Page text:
Aging Singer Road Bridge Retains History After Renovation

Historic infrastructure adds depth to a region’s personality and often is a point of attraction for residents and tourists. Maintaining aging construction requires additional care and coordination but can help sustain the essence of the area. The Singer Road bridge in southern Pennsylvania has served the local community since its initial construction in 1905. Over the years, the historic structure has been preserved with periodic rehabilitation updates, including a major deck restoration in 1995. During the most recent renovation, KCI was contracted to perform construction inspection for the rehabilitation of the abutments and supports, which required lifting the bridge completely off and installing it back in place.

The bridge’s foundation, made from 10-ton stones, was set by horses in the early 20th century.

The truss bridge crosses over the York County Heritage rail trail and serves a vital role to the surrounding community by offering convenient access to the highway. The century-old structure was placed on the National Register of Historic Places in 2017, making coordination among municipal and state agencies a paramount concern. The construction team worked with the York County Board of Commissioners and Rail Trail Authority, York County Public Works, New Freedom Borough, the Northern Central Railway and the Pennsylvania Department of Transportation to complete the complex rehabilitation project and ensure the original truss members were repaired or replaced while maintaining its historical integrity.

The triangular steel members of this pony truss bridge, a popular style of structure in the 1900s, were used to lift the superstructure off its abutments.

This $1.2 million project sought to re-strengthen the load bearings, allowing for additional weight capacity while preserving the integrity of the truss. In order to complete the renovation, the entire 40-ton superstructure was lifted away by crane and placed on the western side of the crossing. A two-mile detour was posted and implemented to allow travel between the nearby houses and the main roadway. Design plans had been created to address the bridge’s issues, but in the short time between the planning and construction phases, the truss’s condition had worsened, requiring additional steel repairs.

Due to the nature of the aged bridge, extra caution was used during the first crane lift of the bridge superstructure by utilizing stabilizers in conjunction with the rigging. The construction inspection team conducted constant inspection of camber during pre-erection, during the pick and after it was placed in its temporary location to be rehabilitated.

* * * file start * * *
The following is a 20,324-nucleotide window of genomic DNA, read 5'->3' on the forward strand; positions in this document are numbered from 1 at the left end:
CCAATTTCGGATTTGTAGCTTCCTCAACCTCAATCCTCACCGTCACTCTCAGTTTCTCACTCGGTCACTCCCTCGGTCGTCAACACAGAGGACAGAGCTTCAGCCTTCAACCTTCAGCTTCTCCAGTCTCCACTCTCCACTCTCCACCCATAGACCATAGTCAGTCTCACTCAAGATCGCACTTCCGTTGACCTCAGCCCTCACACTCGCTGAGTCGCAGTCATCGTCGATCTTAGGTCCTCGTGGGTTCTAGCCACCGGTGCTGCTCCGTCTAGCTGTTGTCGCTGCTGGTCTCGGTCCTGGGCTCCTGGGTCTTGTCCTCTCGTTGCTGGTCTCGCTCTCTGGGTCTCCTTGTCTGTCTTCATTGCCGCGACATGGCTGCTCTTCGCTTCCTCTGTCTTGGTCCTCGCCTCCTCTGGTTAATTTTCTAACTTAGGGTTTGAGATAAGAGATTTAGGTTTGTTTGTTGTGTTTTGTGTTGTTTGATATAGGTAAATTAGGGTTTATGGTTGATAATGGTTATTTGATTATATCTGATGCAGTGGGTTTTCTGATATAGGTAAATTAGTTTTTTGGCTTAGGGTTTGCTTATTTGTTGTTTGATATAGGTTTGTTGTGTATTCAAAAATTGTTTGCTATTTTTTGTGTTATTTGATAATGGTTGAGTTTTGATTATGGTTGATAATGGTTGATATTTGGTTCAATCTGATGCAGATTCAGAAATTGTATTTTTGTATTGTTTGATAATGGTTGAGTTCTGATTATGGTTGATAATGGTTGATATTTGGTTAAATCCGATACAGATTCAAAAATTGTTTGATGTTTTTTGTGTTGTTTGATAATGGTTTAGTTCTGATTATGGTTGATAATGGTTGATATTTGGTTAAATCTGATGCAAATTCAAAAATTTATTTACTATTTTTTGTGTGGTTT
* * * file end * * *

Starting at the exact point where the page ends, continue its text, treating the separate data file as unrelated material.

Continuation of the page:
Other improvements such as cleaning and repainting the truss, installing concrete barriers to improve safety, repairing deteriorated sections and replacing floor beams, stringers, bearings and the deck were completed while the bridge was disconnected and laid on the ground nearby. Our team oversaw the construction that bolstered the load bearing maximum from 12 to 14 tons across the 64-foot section, in addition to improvements that allowed for better wind bracing. The majority of the work was completed in a way that allowed for metal expansion and contraction resulting from temperature changes once reinstalled. The structure’s total length, clearance and approach alignment were all preserved as work continued, and a fresh new coat of paint was applied once the steel rehabilitation was complete.

While the historic aspect of the Singer Road bridge made coordination more complicated than other typical structural projects, there is a certain sense of purpose that comes with restoring something so deeply rooted in our commonwealth’s past.

Brian GuillaumePractice Leader

Brian Guillaume

Once the repairs were finalized, the project team confirmed load capacity logistics before returning the superstructure to its original location. During the lift and subsequent overhead operations, York County park rangers managed pedestrian traffic along the trail below. Workers moved quickly to reattach the structure and secure the bridge prior to a deck pour of specialized lightweight concrete.

KCI oversaw the entire renovation process, from initial inspections to the final placement of the rehabilitated bridge.

With the Singer Road bridge work complete, residents regained convenient access to the highway and a local historic landmark and pedestrians walking on the trail below are able to appreciate this vestige of the past that will now safely function for the foreseeable future.